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June 1-3 2023 | Suzhou lnternational Expo Center B1-E1

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Embedded Intelligence and Connectivity: High-Performance Modules for Mixed-Critical Applications

The growing use of artificial intelligence (AI) in medical applications is leading to drastically higher performance demands for the embedded computing technology. Besides processing ever-increasing amounts of data — ideally in real time — medical devices must also handle local AI inference, record data from imaging procedures, and use data and cyber secure gateway functions to transmit these, for instance to PACS or the electronic patient record. At the same time, medical OEMs want to integrate their applications on a single hardware platform. To do so for a point of care environment, also requires functional safety. The new high-end COM-HPC computer-on-module standard provides the required technology basis for the development of the next generation of intelligent medical computers with integrated functional safety to manage critical medical device functions in the future.

AI is currently the major driver of medical advances in diagnostic imaging and treatment. It therefore comes as no surprise that market experts such as Transparency Market Research forecast a massive annual growth rate of 36.1 percent by 2031 to a market volume of $20.11 billion for AI in the medical imaging market.1 AI not only assists with medical diagnosis and the planning of follow-up examinations, but is also used for image acquisition, optimization, and processing. However, this means that the local systems must provide the necessary computing power to execute the AI inference — so intelligence for machine learning is not just required in the cloud or data center.


In addition, the demand for ever higher resolutions in diagnostic imaging and the resulting exponential increase in data volumes also drives up the performance needs. In endoscopy, for example, 8k resolutions are already fairly standard today even though they were only introduced in 2018. In this context, 8k means 37.8 megapixels at 8,192 × 4,320 pixels, which leads to four times higher data volumes than the 4k resolutions with 4,096 × 2,160 pixels that are common in other imaging procedures. When further considering that modern surgical procedures are to be performed by robots, possibly even using telemedicine, it is easy to understand that the systems must provide extremely fast real-time data transmission for controlling the robots. Processing an uncompressed video stream with 4k RGB resolution at 10-bit HDR color dynamics and 60 frames per second requires 14.83 Gbit/s; to do the same with 8k takes 59.33 Gbit/s.


But that is by no means the end of all requirements. To consolidate mixed-critical applications efficiently on a single platform, the individual workloads such as visualization, functional safety, and gateway should ideally be integrated in one system. Ultimately, this also reduces the hardware costs and the MTBF of the overall system. For security and certification reasons, however, the workloads must be decoupled through virtualization to ensure they do not influence each other. This, for instance, allows system components that are not relevant for certification, such as visualization or AI, to be updated without the entire system having to be recertified. It is also vital to ensure that the safety-critical control system is not affected by a crash of other system components. Besides many processor cores, this requires comprehensive virtualization support.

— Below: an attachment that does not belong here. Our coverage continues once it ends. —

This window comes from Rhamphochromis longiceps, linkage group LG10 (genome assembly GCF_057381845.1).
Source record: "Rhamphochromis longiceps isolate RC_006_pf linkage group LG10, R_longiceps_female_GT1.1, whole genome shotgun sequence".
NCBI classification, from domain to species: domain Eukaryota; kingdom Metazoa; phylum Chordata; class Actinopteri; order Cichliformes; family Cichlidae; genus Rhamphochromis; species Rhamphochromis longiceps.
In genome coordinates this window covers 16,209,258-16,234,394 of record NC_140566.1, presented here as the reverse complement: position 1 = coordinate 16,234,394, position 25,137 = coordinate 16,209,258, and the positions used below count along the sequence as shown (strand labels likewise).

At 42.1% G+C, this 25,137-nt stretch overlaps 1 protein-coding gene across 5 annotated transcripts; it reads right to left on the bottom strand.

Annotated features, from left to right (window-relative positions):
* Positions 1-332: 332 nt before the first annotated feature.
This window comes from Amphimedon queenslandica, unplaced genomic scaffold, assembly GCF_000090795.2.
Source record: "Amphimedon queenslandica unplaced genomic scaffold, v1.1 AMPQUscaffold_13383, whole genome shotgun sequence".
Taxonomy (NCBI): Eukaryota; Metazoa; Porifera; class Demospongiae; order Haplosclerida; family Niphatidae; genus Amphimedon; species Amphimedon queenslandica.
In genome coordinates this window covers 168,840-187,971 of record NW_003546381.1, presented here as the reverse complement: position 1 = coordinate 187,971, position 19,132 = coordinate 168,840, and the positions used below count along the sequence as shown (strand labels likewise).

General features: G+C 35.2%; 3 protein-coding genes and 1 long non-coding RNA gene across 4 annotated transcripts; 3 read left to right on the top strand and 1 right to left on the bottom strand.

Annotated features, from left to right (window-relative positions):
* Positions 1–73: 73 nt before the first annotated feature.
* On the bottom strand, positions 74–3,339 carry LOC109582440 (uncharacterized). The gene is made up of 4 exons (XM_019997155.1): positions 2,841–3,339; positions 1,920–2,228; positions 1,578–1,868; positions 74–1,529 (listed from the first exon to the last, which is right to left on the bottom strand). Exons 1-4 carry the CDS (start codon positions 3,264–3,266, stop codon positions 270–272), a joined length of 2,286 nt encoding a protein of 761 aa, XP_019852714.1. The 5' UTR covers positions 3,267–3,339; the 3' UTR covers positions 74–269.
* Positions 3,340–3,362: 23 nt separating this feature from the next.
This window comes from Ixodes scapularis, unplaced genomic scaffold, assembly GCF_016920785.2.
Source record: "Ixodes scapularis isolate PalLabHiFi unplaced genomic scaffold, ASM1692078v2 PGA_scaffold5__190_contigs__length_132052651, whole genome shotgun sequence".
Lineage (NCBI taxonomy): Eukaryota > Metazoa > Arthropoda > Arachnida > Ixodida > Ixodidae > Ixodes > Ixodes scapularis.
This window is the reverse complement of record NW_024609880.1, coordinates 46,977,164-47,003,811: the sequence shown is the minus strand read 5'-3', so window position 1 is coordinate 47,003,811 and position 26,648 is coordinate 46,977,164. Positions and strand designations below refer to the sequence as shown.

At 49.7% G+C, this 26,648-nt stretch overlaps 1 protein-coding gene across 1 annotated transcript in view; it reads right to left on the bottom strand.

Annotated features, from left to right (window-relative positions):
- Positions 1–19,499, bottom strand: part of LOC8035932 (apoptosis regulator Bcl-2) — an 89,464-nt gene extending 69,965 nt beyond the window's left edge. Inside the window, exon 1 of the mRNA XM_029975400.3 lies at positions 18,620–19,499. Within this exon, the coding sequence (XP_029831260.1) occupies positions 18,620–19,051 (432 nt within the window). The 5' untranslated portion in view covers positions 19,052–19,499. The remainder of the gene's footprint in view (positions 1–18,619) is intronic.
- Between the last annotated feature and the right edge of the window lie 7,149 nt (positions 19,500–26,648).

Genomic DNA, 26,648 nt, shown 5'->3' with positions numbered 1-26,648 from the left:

Developers of the next generation of multifunctional medical computer systems must therefore not only integrate new core technologies; they also require an entirely new class of medical computing performance. To optimize the reliability and time-to-market of their new designs, they are also more dependent than ever on application-ready building blocks and design-in support for embedding the necessary intelligence and connectivity. Computer-on-modules — particularly those that comply with the PICMG’s new COM-HPC standard — are an important strategic lever for this.

Computer-on-modules are by far the most popular technology for embedded designs across a wide range of industries. Computer-on-modules are super components that integrate all important PC building blocks such as CPU, GPU, and RAM as well as a wide range of standard interfaces in a pre-validated, ready-to-use component. Any custom-specific parts are designed into a carrier board, which is a comparatively easy task, and the modules are then simply plugged onto that. As the modules are easy to swap, applications can be scaled and upgraded with current processor technology even years later, which significantly increases the ROI of expensive medical system developments.

COM-HPC is the latest standard and has been specifically designed to accelerate the development of the next generation of networked medical computers and edge servers. The computing power, bandwidth, and connectivity it offers is unmatched by any other existing computer-on-module standard. It supports all current highspeed interfaces up to PCI Express 5.0, Thunderbolt, and 25 Gbit Ethernet. Depending on the application, there are COM-HPC client modules with powerful, integrated graphics for traditional high-performance systems, or headless COM-HPC server modules for medical edge server applications that can be deployed, for example, as front-end or backend servers in CT or MRI systems.